I love Paul and John. I read through them like holy parchemins, I seek meaning and depth in every note and every word. I can't conceive that there was anything random with The Beatles because they are a miracle. The Beatles for me are to be taken as an ancient scroll that holds the secret of life, you gotta dig and study, unveil it little by little, it's a treasure that we need to cherish and admire. 

I dig David Berman (the Silver Jews), he is the king of images, sometimes it takes me years to get to the depths of one of his lines. I dig Lucinda Williams, she's simple, another one of those where you are like "Why is it SO GOOD? : Because it is". There is not much else other than the essence with her, she's just awesome. 

I dig Townes Van Zandt, Adam Green, Dolly Parton, Turner Cody, Julian Casablancas, Paul Simon, Tom Waits, Lou Reed. I like The Blues, Muddy, John Lee, Blind Willie, Bessie. I like voices; I like Amy Winehouse, Willie Nelson, Bruce Springsteen, Nina Simone. I like smart cats with a soul, like Miles, like Django like Paul Desmond, and John Coltrane. I like Big Stuff, like Starwars. I like Moby Dick. I like The Great Gatsby. I like Don Quixote. I like things that are Epic, like when I was a kid, big stories where people put everything in line. I dig Batman, always have, and always will, he's my man, The Batman.


What is your relationship to poetry?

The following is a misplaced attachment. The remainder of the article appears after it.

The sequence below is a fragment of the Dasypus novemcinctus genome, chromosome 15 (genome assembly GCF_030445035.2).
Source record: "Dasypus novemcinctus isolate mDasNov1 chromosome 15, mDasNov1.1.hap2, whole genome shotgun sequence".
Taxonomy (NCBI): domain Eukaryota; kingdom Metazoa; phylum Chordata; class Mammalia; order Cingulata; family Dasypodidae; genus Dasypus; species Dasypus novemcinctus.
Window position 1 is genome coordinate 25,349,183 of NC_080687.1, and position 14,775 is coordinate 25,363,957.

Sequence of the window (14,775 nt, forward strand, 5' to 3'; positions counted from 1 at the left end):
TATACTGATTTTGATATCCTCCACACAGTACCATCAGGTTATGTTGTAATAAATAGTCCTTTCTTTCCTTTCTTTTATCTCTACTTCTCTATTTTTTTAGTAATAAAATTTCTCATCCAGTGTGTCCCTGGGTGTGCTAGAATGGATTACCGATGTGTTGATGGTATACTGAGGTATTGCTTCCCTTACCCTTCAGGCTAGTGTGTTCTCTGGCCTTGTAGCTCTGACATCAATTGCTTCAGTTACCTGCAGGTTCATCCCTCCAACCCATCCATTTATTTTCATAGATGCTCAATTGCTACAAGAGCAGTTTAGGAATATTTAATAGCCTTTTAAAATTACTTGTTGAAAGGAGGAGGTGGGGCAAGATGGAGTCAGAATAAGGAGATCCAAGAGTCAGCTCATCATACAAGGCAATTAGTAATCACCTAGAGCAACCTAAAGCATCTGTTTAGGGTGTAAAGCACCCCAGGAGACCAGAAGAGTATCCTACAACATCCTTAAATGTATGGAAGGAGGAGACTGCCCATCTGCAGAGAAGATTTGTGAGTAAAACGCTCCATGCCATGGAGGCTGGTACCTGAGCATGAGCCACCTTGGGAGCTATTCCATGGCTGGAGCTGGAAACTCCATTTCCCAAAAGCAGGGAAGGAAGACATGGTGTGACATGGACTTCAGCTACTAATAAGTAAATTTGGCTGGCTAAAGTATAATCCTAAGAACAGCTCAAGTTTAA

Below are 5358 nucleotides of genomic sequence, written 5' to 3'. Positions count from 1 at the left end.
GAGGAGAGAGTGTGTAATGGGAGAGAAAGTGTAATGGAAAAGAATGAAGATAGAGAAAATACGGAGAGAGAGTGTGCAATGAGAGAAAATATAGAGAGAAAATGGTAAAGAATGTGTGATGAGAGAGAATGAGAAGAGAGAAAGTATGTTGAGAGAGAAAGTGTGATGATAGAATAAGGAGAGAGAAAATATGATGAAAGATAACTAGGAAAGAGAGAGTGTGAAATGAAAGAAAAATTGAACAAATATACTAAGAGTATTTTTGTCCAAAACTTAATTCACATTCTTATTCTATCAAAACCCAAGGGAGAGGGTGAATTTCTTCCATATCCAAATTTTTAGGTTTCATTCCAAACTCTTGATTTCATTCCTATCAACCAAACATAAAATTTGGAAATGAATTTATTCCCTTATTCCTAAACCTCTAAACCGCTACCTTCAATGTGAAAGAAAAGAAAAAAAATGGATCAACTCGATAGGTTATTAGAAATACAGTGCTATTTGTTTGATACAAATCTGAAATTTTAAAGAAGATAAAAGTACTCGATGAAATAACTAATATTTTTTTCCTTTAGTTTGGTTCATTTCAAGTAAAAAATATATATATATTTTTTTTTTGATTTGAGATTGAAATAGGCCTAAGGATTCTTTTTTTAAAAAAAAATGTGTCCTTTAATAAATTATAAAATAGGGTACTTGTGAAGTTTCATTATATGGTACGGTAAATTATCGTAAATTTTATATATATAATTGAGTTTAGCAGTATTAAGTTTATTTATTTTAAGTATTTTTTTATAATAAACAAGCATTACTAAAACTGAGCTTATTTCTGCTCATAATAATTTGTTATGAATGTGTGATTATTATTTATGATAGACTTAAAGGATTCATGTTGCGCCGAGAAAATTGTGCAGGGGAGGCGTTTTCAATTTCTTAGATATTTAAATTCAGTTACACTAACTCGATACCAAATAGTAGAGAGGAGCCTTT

I'm not sure I know what poetry is. It seems very confusing to hear others talk about it, like after that big debate about Bob Dylan's Nobel Prize, it seemed to me that there was a concept or two I was missing. The whole thing about poetry having to stand alone without music, I couldn't figure out who could be the judge of that, and how. I guess what I'm saying is that I don't really know the academics behind poetry. I do LOVE words that seem to come together and open a door. A point of view that changes the way one sees the world or a situation, or shines a light on it. I feel poetry when I read Walt Whitman, David Berman or Jack Kerouac, and I feel it listening to Lucinda Williams, Chuck Berry or Jonathan Richman. In this way, I can say that Poetry is all that I'm looking for in life. Someone bringing a spark in my perceptive world through words. The wonder of Poetry to me is that it lies beyond the form, beyond rhymes and writing tricks. I love when R. Chandler writes in The Lady in the Lake, "writers, everything always has to be like something else", making fun of the belief that poetry lies in finding metaphors. It's the magic I'm looking for, not the gimmick. All my life, I have felt that the only quest worth going for in life was a quest for Truth. I feel like poetry is exactly that, a glimpse of the Truth. It has that indefinable and undeniable value. Why is something true? Because it is. Why is this poetry? Because it is. There is no way around it, there is no fake truth, like there is no fake poetry, I think. Writing is either word plays, puns, puzzles, tall tales, or it is poetry. In that view of poetry, it is my only ambition, to write something true, with words. It really is like alchemy to me, like if through times, men and women had found invocations, ways to get there somehow, ways to help words touch the truth, rhyming, singing, finding images amongst other ways. I just have to keep trying, using these techniques: singing, rhyming, attempting to describe reality to maybe make it a little bit true, for a second. Sometimes I long for having something to say, and then I realize that more than a matter of talking, it is a matter of seeing. Opening an eye on the world, that's all there is to it for me, seeing something. Poetry is like these glasses in "They Live" (John Carpenter). You turn the juice on, and you start seeing things. So I guess the words I write are just my way to be in touch, to be alive.